$d$ and $g$ are complex numbers and $g$ is not eqaul to $0$. Prove that if the roots of the equation $$x^2 + dx + g^2 = 0$$ have the same absolute value, then $d/g$ is a real number.

I tried to solve the problem by finding the roots and then transforming the results into the form of $d/g$. But it seems that I am going in the wrong direction.

Could somebody tell as to how the problem could be solved?

  • $\begingroup$ math.stackexchange.com/questions/1091646/… $\endgroup$ – Bumblebee Mar 29 '15 at 19:50
  • $\begingroup$ @randomgirl: $x_1 = 1$ and $x_2 = i$ is a valid example which the roots have the same absolute value but they are not of the form $a\pm bi$. Note that $d$ and $g^2$ are complex. $\endgroup$ – kennytm Mar 29 '15 at 20:08

(I assume we already knew $e^{i\phi}=\cos\phi+i\sin\phi$ here.)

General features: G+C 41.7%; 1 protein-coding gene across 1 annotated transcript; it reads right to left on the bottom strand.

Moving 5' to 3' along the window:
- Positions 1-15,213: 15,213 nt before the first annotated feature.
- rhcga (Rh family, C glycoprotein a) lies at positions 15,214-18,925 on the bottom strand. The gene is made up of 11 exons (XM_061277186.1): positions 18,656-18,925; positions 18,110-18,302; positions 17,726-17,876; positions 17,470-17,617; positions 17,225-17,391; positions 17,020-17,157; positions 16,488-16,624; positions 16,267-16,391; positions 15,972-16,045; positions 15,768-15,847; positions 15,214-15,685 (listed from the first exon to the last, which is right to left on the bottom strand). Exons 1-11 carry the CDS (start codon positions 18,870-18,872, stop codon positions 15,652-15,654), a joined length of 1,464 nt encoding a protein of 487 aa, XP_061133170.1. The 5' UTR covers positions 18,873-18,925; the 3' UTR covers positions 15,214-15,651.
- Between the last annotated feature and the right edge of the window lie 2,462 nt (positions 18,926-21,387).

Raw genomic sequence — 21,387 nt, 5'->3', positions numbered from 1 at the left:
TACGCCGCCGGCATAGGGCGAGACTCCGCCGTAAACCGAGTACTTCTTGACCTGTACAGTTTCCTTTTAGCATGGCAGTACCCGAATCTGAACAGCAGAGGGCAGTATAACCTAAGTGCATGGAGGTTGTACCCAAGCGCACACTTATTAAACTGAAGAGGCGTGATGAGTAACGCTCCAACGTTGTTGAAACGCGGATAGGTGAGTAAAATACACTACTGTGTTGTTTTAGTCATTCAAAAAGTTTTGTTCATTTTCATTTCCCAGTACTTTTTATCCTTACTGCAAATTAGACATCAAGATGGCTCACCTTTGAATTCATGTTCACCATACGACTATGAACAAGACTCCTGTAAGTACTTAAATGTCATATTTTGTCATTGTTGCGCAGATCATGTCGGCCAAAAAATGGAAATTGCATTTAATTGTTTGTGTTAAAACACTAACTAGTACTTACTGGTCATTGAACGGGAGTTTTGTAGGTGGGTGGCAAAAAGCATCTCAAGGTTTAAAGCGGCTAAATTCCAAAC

Let the two roots be $x_1 = Re^{i\theta_1}$ and $x_2 = Re^{i\theta_2}$. Then we get:

\begin{align} x_1 + x_2 &= R(e^{i\theta_1} + e^{i\theta_2}) = -d \\ x_1x_2 &= R^2 e^{i(\theta_1 + \theta_2)} = g^2 \end{align}

Thus $g = \pm R e^{i(\theta_1 + \theta_2)/2}$. The sign will not affect whether $d/g$ is real so we just choose "−" here.


\begin{align} \frac dg &= \frac{e^{i\theta_1} + e^{i\theta_2}}{e^{i(\theta_1+\theta_2)/2}} \\ &= (e^{i\theta_1} + e^{i\theta_2})(e^{-i(\theta_1+\theta_2)/2)}) \\ &= e^{i(\theta_1 - \theta_2)/2} + e^{i(\theta_2 - \theta_1)/2} \\ &= 2\cos\frac{\theta_1-\theta_2}2 \in \mathbb R. \end{align}


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